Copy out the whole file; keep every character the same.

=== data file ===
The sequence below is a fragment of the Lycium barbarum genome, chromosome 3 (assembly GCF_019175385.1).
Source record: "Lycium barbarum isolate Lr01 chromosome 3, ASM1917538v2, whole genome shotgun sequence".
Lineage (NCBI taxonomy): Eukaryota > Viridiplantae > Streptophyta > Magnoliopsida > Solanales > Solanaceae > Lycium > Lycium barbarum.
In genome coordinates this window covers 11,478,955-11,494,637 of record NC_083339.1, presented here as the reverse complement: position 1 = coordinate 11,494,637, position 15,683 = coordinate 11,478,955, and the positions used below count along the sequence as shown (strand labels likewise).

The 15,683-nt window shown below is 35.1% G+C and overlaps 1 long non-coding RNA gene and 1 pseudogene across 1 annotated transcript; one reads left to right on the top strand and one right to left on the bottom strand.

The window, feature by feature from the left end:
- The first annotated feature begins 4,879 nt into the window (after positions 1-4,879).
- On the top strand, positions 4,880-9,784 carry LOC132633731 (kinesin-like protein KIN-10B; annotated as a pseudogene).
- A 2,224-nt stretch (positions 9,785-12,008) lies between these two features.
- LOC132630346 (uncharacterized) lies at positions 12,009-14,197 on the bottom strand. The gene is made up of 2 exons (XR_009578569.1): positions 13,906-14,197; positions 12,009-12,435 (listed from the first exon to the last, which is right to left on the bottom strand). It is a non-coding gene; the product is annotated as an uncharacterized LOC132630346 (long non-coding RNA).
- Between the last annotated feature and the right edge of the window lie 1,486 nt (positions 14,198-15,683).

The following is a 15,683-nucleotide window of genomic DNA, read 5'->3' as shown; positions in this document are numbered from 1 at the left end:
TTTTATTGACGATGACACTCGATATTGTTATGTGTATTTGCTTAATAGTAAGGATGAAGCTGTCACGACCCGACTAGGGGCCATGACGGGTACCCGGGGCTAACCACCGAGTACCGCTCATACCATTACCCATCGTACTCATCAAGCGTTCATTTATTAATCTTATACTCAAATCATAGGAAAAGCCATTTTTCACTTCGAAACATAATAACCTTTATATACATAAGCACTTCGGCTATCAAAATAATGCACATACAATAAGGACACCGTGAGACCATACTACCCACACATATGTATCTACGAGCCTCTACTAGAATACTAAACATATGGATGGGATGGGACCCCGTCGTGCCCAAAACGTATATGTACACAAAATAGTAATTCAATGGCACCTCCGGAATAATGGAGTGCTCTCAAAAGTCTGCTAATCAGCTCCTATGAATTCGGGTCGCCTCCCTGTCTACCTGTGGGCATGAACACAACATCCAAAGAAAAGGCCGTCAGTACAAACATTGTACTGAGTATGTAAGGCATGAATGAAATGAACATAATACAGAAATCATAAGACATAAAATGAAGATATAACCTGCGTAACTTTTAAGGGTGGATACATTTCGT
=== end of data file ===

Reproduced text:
The sequence below is a fragment of the Lycium barbarum genome, chromosome 3 (assembly GCF_019175385.1).
Source record: "Lycium barbarum isolate Lr01 chromosome 3, ASM1917538v2, whole genome shotgun sequence".
Lineage (NCBI taxonomy): Eukaryota > Viridiplantae > Streptophyta > Magnoliopsida > Solanales > Solanaceae > Lycium > Lycium barbarum.
In genome coordinates this window covers 11,478,955-11,494,637 of record NC_083339.1, presented here as the reverse complement: position 1 = coordinate 11,494,637, position 15,683 = coordinate 11,478,955, and the positions used below count along the sequence as shown (strand labels likewise).

The 15,683-nt window shown below is 35.1% G+C and overlaps 1 long non-coding RNA gene and 1 pseudogene across 1 annotated transcript; one reads left to right on the top strand and one right to left on the bottom strand.

The window, feature by feature from the left end:
- The first annotated feature begins 4,879 nt into the window (after positions 1-4,879).
- On the top strand, positions 4,880-9,784 carry LOC132633731 (kinesin-like protein KIN-10B; annotated as a pseudogene).
- A 2,224-nt stretch (positions 9,785-12,008) lies between these two features.
- LOC132630346 (uncharacterized) lies at positions 12,009-14,197 on the bottom strand. The gene is made up of 2 exons (XR_009578569.1): positions 13,906-14,197; positions 12,009-12,435 (listed from the first exon to the last, which is right to left on the bottom strand). It is a non-coding gene; the product is annotated as an uncharacterized LOC132630346 (long non-coding RNA).
- Between the last annotated feature and the right edge of the window lie 1,486 nt (positions 14,198-15,683).

The following is a 15,683-nucleotide window of genomic DNA, read 5'->3' as shown; positions in this document are numbered from 1 at the left end:
TTTTATTGACGATGACACTCGATATTGTTATGTGTATTTGCTTAATAGTAAGGATGAAGCTGTCACGACCCGACTAGGGGCCATGACGGGTACCCGGGGCTAACCACCGAGTACCGCTCATACCATTACCCATCGTACTCATCAAGCGTTCATTTATTAATCTTATACTCAAATCATAGGAAAAGCCATTTTTCACTTCGAAACATAATAACCTTTATATACATAAGCACTTCGGCTATCAAAATAATGCACATACAATAAGGACACCGTGAGACCATACTACCCACACATATGTATCTACGAGCCTCTACTAGAATACTAAACATATGGATGGGATGGGACCCCGTCGTGCCCAAAACGTATATGTACACAAAATAGTAATTCAATGGCACCTCCGGAATAATGGAGTGCTCTCAAAAGTCTGCTAATCAGCTCCTATGAATTCGGGTCGCCTCCCTGTCTACCTGTGGGCATGAACACAACATCCAAAGAAAAGGCCGTCAGTACAAACATTGTACTGAGTATGTAAGGCATGAATGAAATGAACATAATACAGAAATCATAAGACATAAAATGAAGATATAACCTGCGTAACTTTTAAGGGTGGATACATTTCGT